Since we don't need a control tower for instrument landings I was wondering what else that is thought to be needed could be skipped. I know some small general aviation is done on grass runways and I was wondering what is the biggest airplane that does not need a paved runway? Examples of manufacturer-approved usage or regular (e.g. daily or weekly) usage are preferred.
Military transports are designed to be operated from unpaved runways- by extension, any of these converted to civilian use can operate from unpaved runways.
Multi-leg landing gears equipped with 24 wheels allow to operate the aircraft on unpaved runways ...
The H-4 Hercules (Spruce Goose) should easily win this contest. That plane was ridiculously huge and, in fact, couldn't use a runway, rather it was a "flying boat" that took off from the the water. So I'd say it's the one...
Granted, if you mean a grass or gravel strip aeroalias is probably correct. The only other major planes that I know were designed to land on gravel were the early 737 and the 727. They both had special landing gear guards that keeps the front gear from kicking gravel into the engines and both have specific instructions for preparing the landing gear for touch down on gravel.
Here's the guard, if you were curious, on a 737:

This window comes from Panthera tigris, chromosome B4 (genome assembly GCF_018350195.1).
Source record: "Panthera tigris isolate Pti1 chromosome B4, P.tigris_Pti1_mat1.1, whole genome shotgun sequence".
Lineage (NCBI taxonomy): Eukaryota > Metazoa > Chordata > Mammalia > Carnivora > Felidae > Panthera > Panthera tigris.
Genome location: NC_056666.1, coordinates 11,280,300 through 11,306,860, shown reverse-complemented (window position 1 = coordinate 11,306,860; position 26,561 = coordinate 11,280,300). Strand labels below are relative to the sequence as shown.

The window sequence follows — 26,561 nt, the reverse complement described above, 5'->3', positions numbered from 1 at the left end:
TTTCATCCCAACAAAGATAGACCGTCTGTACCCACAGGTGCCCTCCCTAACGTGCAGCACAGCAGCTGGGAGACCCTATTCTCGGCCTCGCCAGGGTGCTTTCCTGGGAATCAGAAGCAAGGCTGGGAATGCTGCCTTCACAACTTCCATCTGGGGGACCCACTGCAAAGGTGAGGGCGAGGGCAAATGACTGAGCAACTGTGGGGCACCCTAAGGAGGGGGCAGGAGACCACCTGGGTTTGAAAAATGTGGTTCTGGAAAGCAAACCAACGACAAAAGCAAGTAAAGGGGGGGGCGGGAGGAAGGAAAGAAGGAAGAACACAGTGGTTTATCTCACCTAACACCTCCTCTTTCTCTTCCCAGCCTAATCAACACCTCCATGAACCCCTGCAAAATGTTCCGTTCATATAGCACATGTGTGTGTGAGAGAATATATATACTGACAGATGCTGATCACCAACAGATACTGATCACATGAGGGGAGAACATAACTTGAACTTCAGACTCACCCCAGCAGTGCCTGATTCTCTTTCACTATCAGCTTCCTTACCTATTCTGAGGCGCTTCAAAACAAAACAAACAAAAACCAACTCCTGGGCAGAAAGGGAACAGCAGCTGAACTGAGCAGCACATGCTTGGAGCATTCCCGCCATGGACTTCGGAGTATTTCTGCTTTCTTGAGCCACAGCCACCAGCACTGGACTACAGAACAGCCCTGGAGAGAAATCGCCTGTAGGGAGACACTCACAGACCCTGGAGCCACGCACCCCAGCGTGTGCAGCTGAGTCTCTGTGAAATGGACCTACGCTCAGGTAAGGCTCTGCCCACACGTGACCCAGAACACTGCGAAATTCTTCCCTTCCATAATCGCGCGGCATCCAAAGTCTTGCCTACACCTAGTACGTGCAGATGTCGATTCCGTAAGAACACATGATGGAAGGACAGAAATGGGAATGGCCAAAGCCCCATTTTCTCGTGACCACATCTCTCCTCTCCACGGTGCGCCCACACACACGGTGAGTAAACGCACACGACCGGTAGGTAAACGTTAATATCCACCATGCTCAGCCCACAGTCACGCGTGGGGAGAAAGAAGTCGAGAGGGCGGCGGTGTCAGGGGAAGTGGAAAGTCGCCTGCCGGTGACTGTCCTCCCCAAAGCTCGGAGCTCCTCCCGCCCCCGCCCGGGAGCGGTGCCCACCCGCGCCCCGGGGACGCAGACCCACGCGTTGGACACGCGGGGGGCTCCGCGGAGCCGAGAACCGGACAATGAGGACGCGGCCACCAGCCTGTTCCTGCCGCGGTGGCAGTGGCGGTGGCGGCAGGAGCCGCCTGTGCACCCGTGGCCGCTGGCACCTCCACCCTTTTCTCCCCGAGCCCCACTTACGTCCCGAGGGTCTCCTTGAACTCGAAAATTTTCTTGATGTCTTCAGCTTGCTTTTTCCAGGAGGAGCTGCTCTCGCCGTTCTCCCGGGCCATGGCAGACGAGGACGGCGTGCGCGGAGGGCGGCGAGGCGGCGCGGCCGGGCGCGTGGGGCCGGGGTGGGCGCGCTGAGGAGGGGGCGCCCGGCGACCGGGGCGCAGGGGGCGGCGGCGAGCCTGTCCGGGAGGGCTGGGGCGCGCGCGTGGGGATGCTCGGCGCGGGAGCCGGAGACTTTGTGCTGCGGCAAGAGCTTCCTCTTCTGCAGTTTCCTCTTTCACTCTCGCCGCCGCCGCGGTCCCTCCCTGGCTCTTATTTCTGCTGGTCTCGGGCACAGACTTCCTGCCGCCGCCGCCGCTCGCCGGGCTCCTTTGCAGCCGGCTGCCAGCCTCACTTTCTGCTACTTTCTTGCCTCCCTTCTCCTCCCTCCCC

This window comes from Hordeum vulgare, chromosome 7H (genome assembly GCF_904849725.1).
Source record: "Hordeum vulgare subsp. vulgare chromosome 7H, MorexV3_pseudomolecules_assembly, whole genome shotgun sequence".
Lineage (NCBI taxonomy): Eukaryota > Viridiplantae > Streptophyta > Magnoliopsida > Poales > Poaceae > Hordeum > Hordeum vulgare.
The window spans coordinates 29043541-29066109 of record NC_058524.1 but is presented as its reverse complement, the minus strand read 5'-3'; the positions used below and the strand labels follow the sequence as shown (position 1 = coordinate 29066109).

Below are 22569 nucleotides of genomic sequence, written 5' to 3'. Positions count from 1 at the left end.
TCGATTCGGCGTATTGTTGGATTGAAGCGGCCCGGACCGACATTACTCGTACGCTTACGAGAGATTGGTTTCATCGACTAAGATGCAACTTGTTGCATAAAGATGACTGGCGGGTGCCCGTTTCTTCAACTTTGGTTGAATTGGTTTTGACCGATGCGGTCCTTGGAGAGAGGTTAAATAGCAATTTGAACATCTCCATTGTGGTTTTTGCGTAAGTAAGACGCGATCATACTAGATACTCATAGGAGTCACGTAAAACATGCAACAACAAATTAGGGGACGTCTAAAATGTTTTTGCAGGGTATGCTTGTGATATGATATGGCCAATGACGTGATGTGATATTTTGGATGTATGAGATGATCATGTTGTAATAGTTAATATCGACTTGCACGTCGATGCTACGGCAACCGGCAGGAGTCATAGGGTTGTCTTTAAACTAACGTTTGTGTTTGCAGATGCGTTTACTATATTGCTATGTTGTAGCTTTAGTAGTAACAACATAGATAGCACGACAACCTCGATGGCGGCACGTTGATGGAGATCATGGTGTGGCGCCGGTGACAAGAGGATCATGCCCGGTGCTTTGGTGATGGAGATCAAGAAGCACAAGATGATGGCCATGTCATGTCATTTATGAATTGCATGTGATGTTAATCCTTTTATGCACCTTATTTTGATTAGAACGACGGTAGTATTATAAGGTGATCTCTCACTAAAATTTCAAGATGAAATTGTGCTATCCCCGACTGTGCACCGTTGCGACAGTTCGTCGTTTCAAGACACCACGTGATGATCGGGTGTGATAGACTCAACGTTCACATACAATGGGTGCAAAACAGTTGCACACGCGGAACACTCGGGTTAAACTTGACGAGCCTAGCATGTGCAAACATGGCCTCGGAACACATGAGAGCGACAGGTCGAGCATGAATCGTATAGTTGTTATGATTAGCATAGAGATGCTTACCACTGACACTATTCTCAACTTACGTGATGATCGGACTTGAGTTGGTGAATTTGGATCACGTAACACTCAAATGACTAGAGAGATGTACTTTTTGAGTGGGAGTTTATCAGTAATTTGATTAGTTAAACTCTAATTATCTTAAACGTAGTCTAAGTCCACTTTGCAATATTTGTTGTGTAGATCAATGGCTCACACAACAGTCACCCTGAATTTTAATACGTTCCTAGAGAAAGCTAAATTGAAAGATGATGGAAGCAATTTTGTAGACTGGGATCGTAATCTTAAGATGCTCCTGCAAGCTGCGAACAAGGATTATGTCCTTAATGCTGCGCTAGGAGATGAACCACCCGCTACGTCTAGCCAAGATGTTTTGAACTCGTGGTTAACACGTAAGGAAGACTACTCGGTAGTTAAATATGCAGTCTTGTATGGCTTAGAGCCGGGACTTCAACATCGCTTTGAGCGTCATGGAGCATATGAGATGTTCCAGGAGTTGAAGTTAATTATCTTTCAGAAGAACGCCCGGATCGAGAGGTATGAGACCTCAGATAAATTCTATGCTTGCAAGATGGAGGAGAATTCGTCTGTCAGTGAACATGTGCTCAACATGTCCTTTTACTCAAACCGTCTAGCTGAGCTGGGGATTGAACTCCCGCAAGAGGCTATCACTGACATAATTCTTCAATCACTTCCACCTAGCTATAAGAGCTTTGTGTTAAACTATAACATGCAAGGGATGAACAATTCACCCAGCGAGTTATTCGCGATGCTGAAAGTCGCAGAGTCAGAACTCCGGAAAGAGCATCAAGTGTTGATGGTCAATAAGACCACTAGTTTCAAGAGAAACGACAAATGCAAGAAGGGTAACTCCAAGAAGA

Source https://www.flickr.com/photos/capnmikesphotos/14891693505, Author: Mike Pearson
It's not quite as big as the Antonov An-124, but honorable mention would have to go to the Lockheed LC-130. It's designed to resupply scientific and military operations in polar regions, and so it has a dual wheel-and-ski landing gear setup that allows it to take off from and land on snow and ice.
These oldies seem worth mentioning...
If you loosen your definition of "airplane" to "the longest class of flying machine and the largest airship by envelope volume" you could think of a Hindenburg-class airship that was in regular commercial service.
Hindenburg in green compared to
Blue: The Pentagon building,
Pink: Queen Mary 2, ocean liner
Yellow: USS Enterprise, supercarrier
Dark blue: Yamato, WWII Japanese warship
Grey: Empire State Building
Red: Mont, a supertanker
Or the Spruce Goose (* Not acutal Spruce). (Just noticed it mentioned in another answer, after posting this)
Originally designated HK-1 for the first aircraft built by Hughes-Kaiser, the giant was re-designated H-4 when Henry Kaiser withdrew from the project in 1944. Nevertheless, the press insisted on calling it the “Spruce Goose” despite the fact that the plane is made almost entirely of birch.
Apparently it is "the largest flying boat ever built and has the largest wingspan of any aircraft in history" at 320 ft 11 in (97.54 m). Not strictly a "regularly used" airplane, but
Hughes retained a full crew to maintain the mammoth plane in a climate-controlled hangar up until his death in 1976.
Going off on another direction if ice counts as "unpaved", a Boeing 757 was landed in Antarctica in November 2015, the first commercial airliner to do that.
Source is from the link above.
Another option might be the Soviet Ekranoplan: these are aircraft that use the ground effect to fly just off a surface of water.
Sadly neither of these are flying any longer.